The studio stamped 500 copies on the Psycho-Suavé label. After some initial regional commotion, the single was sold to Mercury Records for national distribution. The deal was brokered by sleazy Fort Worth music impresario Major Bill Smith, who brazenly claimed production credit.

    “Paralyzed” embodied some of the most mutant strains ever pressed on major-league vinyl (at least til Harry Chapin got signed). It cracked the Billboard Top 200 — no mean feat for a record that even by the drug-addled standards of 1968 was irredeemably in orbit. It brought the sagebrush spaceman instant fame, if not fortune.

    Of course, not everyone “got it.” “Paralyzed” frequently hovers near the top of smart-alec rankings of the “all-time worst recordings.” British TV comic Kenny Everett compiled an album entitled, aptly enough, The World’s Worst Record Show; “Paralyzed” shares the LP’s furrows with such deeper dumpster pickings as “Why Am I Living?” by Jess Conrad and Dickie Lee’s “Laurie.” Clayton Stromberger, in a ‘zine called No Depression, described how “out” the single was: “It was out the window that noted music critic Ed Ward’s first copy of ‘Paralyzed’ went sailing … after his first listen … in 1968. He ripped it off the turntable, pronounced it the worst song he’d ever heard, and flung it as far as it would go. Which of course only added luster to the legend of the Ledge (and left Ward kicking himself years later).”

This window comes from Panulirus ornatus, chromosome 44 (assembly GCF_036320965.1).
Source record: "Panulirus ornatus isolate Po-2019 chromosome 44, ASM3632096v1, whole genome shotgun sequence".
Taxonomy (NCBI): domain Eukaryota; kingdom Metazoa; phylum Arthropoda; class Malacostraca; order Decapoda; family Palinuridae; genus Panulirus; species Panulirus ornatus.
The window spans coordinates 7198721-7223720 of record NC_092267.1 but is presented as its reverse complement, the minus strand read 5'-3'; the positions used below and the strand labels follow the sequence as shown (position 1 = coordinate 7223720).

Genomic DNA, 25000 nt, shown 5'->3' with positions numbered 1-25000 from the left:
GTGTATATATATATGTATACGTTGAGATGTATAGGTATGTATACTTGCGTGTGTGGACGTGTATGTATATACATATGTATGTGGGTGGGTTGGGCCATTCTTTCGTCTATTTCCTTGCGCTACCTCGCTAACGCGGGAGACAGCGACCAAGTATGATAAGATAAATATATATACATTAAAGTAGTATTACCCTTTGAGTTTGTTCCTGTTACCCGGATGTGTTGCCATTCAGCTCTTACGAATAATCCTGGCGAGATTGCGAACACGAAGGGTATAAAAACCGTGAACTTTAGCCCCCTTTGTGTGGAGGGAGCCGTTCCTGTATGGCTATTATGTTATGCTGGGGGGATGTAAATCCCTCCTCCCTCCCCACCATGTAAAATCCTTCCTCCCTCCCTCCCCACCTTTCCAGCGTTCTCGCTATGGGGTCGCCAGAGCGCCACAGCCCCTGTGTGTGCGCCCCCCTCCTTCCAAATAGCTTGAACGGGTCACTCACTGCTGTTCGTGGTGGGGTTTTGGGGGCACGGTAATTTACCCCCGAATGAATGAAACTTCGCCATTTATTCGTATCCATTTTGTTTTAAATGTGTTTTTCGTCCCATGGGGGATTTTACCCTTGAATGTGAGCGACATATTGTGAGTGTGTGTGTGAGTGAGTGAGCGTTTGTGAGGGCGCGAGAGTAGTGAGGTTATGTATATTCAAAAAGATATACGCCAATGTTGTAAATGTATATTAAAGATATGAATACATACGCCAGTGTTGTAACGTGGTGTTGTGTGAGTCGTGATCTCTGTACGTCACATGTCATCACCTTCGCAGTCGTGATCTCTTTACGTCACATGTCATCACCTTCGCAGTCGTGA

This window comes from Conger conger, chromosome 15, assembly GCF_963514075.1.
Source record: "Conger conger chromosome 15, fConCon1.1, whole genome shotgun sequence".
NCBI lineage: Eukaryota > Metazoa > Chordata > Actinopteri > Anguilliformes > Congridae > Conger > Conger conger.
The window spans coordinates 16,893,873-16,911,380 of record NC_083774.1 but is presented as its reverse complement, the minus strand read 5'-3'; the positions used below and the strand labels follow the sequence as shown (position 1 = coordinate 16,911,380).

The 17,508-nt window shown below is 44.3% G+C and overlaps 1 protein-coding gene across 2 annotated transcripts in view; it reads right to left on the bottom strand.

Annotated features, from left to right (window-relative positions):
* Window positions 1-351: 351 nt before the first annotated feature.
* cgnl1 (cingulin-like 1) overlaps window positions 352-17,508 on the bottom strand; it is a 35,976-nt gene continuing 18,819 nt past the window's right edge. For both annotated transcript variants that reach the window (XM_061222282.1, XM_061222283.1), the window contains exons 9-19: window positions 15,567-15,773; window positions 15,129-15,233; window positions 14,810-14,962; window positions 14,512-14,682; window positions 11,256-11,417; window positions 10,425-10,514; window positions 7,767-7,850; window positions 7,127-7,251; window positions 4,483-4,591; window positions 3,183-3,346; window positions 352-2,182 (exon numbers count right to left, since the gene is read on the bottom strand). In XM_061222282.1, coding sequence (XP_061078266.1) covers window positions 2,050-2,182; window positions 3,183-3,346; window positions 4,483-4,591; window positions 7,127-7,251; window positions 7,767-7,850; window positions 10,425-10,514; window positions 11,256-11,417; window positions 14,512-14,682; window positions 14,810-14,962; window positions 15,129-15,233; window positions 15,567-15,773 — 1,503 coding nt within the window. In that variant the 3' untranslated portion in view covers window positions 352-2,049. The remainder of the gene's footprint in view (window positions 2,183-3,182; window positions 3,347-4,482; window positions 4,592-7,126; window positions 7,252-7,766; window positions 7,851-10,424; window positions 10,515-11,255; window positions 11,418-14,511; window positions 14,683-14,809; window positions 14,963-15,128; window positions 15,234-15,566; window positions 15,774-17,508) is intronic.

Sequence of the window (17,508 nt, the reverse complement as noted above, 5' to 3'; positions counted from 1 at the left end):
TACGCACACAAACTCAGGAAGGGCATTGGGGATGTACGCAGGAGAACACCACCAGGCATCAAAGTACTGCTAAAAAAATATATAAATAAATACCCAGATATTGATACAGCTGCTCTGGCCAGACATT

7. Posted December 1, 2013 at 1:28 pm | Permalink

    What is the point in comedy? It merely serves to distract Americans from work.

  8. Posted December 1, 2013 at 1:43 pm | Permalink

    Amen, Doug.

    You can argue (Matt), that the Legendary Stardust Cowboy doesn’t have a lot of talent. I’d argue, however, that it takes considerably less to make fun of him. Watching as the entire Laugh-In case piled on made me feel sick.

    As for he’d done of note, I actually like Paralyzed. It makes me happy the same way the work of Hasil Adkins does.

  9. Posted December 1, 2013 at 1:46 pm | Permalink

    People may also be interested to know that he was a label-mate of Bowie’s. They were both on Mercury. And Bowie, when it came time to name his unearthly musical creation, Ziggy Stardust, borrowed the “Stardust” from Ledge. If nothing else, he’ll be remembered for that, I suppose.